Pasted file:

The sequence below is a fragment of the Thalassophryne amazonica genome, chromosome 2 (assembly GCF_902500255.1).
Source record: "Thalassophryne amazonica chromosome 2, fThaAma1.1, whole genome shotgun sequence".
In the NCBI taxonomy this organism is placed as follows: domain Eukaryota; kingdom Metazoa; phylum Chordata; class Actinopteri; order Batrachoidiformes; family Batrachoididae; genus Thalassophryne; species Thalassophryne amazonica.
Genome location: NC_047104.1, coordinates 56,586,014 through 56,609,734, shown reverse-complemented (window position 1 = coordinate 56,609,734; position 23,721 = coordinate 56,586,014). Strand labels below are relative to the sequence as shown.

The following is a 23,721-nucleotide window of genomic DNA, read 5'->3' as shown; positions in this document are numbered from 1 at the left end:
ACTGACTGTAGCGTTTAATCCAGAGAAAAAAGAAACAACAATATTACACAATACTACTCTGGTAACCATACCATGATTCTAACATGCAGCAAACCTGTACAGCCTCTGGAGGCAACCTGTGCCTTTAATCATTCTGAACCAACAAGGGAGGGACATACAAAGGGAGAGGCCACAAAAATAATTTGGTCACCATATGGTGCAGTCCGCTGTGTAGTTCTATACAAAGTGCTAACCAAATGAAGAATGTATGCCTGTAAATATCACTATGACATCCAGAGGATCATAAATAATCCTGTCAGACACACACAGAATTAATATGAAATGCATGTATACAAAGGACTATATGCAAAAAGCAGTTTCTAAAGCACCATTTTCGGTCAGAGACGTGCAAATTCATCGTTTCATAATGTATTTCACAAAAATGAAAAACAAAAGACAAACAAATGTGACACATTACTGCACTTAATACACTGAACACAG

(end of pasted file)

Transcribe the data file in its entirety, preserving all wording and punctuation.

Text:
The sequence below is a fragment of the Thalassophryne amazonica genome, chromosome 2 (assembly GCF_902500255.1).
Source record: "Thalassophryne amazonica chromosome 2, fThaAma1.1, whole genome shotgun sequence".
In the NCBI taxonomy this organism is placed as follows: domain Eukaryota; kingdom Metazoa; phylum Chordata; class Actinopteri; order Batrachoidiformes; family Batrachoididae; genus Thalassophryne; species Thalassophryne amazonica.
Genome location: NC_047104.1, coordinates 56,586,014 through 56,609,734, shown reverse-complemented (window position 1 = coordinate 56,609,734; position 23,721 = coordinate 56,586,014). Strand labels below are relative to the sequence as shown.

The following is a 23,721-nucleotide window of genomic DNA, read 5'->3' as shown; positions in this document are numbered from 1 at the left end:
ACTGACTGTAGCGTTTAATCCAGAGAAAAAAGAAACAACAATATTACACAATACTACTCTGGTAACCATACCATGATTCTAACATGCAGCAAACCTGTACAGCCTCTGGAGGCAACCTGTGCCTTTAATCATTCTGAACCAACAAGGGAGGGACATACAAAGGGAGAGGCCACAAAAATAATTTGGTCACCATATGGTGCAGTCCGCTGTGTAGTTCTATACAAAGTGCTAACCAAATGAAGAATGTATGCCTGTAAATATCACTATGACATCCAGAGGATCATAAATAATCCTGTCAGACACACACAGAATTAATATGAAATGCATGTATACAAAGGACTATATGCAAAAAGCAGTTTCTAAAGCACCATTTTCGGTCAGAGACGTGCAAATTCATCGTTTCATAATGTATTTCACAAAAATGAAAAACAAAAGACAAACAAATGTGACACATTACTGCACTTAATACACTGAACACAG